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Seung-Wuk Lee1

1, University of California, Berkeley, Berkeley, California, United States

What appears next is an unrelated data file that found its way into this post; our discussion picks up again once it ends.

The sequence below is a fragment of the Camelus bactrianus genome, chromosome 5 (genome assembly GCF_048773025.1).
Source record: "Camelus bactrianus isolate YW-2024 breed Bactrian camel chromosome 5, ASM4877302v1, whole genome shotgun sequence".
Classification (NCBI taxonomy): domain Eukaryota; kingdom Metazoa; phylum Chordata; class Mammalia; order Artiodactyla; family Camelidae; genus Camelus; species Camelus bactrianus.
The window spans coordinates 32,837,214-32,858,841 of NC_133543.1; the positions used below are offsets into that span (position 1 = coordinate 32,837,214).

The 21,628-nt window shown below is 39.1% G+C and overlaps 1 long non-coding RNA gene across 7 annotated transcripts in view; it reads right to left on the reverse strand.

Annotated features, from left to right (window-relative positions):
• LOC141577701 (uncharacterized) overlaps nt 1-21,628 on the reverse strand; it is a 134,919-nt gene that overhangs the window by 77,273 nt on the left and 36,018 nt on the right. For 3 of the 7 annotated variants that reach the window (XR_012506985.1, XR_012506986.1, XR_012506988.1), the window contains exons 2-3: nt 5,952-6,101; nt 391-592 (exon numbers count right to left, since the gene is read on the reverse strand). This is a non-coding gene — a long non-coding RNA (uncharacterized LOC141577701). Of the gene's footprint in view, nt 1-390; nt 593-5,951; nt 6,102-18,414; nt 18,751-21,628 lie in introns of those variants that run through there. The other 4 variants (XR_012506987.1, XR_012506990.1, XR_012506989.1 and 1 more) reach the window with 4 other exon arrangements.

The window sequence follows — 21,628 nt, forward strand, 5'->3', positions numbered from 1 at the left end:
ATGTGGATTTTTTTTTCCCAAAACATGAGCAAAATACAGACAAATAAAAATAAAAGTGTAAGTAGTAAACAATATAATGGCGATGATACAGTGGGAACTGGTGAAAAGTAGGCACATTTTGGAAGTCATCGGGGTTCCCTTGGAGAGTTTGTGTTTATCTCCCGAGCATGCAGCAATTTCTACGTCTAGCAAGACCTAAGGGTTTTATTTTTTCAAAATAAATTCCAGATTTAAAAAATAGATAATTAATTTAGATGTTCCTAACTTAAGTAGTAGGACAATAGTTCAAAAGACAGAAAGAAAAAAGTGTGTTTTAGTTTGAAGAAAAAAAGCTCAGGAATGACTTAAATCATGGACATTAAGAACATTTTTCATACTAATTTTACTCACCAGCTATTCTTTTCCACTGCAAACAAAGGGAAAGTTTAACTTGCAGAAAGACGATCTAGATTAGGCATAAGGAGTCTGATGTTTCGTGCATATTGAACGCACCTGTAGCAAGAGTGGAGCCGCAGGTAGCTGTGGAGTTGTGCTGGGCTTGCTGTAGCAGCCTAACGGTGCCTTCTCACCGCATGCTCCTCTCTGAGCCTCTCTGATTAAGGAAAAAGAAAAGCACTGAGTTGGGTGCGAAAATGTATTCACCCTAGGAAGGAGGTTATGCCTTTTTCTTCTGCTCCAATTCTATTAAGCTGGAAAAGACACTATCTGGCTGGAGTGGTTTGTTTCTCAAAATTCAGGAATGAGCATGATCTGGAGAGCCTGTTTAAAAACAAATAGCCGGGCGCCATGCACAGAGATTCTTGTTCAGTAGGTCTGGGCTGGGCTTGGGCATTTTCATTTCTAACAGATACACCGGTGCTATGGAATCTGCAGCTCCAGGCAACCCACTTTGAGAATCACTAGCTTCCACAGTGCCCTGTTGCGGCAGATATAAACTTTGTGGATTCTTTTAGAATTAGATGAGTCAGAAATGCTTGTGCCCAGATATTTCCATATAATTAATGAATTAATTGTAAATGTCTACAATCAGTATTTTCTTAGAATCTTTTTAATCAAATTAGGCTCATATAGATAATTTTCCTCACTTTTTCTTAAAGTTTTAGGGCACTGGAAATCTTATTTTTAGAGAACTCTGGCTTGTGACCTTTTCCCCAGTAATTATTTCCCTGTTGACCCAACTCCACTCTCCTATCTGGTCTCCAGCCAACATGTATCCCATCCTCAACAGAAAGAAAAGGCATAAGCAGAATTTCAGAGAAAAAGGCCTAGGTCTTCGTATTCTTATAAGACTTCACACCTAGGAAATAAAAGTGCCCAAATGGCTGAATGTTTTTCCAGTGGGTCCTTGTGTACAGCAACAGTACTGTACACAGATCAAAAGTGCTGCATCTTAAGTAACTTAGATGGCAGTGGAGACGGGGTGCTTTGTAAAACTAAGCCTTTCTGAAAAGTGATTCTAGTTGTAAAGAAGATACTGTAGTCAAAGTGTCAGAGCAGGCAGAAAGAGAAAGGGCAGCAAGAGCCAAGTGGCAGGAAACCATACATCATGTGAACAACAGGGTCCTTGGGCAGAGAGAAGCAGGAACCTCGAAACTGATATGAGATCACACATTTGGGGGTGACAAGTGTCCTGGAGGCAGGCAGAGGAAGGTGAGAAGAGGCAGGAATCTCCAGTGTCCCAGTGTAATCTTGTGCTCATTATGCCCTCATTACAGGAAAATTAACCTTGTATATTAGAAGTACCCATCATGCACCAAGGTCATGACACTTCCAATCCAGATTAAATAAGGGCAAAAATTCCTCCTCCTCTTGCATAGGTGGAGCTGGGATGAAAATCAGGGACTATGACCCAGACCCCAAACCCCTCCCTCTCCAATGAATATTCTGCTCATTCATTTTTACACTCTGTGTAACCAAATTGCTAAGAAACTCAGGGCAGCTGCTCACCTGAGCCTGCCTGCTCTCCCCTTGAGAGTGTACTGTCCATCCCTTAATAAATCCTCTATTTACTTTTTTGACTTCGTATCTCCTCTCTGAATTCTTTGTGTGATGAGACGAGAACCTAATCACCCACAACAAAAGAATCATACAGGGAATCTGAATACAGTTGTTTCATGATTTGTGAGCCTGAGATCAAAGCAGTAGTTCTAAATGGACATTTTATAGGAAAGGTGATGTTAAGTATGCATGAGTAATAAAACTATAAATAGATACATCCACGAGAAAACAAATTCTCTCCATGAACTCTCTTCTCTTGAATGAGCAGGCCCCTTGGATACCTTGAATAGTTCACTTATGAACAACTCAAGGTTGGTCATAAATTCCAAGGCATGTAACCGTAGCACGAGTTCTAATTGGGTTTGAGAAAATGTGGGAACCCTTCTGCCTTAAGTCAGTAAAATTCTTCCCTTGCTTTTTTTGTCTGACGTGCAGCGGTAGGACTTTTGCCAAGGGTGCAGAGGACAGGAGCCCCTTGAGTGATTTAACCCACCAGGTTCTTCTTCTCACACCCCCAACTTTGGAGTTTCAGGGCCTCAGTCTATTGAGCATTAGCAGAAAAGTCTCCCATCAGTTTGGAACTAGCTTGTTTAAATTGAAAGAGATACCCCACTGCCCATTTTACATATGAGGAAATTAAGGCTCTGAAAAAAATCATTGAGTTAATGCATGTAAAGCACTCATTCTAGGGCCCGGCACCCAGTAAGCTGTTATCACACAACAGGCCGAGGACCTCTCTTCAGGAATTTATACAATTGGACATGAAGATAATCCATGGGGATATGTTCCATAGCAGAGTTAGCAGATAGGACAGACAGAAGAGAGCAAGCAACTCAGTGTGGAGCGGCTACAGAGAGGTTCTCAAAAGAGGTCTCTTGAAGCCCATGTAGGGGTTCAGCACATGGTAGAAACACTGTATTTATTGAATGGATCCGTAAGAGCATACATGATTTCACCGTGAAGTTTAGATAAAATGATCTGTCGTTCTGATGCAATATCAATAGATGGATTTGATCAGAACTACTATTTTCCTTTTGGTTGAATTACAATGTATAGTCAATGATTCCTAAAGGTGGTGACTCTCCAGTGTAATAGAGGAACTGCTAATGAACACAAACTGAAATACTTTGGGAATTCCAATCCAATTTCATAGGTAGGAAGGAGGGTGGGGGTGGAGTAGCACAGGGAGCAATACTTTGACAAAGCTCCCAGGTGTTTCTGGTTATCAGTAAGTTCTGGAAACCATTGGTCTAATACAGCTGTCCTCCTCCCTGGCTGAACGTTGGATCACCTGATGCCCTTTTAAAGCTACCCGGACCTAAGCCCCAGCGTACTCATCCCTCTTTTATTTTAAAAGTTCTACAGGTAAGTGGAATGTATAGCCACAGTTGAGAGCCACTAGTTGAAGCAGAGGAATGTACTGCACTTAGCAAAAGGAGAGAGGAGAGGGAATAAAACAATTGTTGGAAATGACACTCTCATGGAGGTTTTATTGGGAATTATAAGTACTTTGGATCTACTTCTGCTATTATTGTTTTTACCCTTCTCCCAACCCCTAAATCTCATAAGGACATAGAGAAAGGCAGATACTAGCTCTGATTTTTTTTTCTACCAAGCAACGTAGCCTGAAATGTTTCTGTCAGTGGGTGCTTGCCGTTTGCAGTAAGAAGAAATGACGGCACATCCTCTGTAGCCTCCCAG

Piezoelectric materials can convert mechanical energy into electrical energy, and piezoelectric devices made of various inorganic materials and organic polymers have been demonstrated. However, synthesizing such materials often requires toxic materials, harsh conditions and/or complex procedures. Recently, it was shown that hierarchically organized natural materials, such as bones, collagen fibrils and peptide nanotubes, can display piezoelectric properties. In my presentation, I will show our innovative approach to produce virus-based piezoelectric energy generation. Recently, we establish that the piezoelectric and liquid crystalline properties of M13 bacteriophage (phage) can be used to generate electrical energy. Using piezoresponse force microscopy, we characterize the structure-dependent piezoelectric properties of phage at the molecular level. We then show that self-assembled thin films of phage can exhibit piezoelectric strengths of up to 7.8 pm/V. We also demonstrate that it is possible to modulate the dipole strength of phage, and hence tune their piezoelectric response by genetically engineering the phage’s major coat proteins. Finally, we develop a phage-based piezoelectric generator that produces up to 100 nA of current and 2 V of potential, and use it to operate a liquid crystal display and light emitting diodes. Because biotechnology techniques enable large-scale production of genetically modified phages, phage-based piezoelectric materials potentially offer a simple and environment-friendly approach to piezoelectricity generation.

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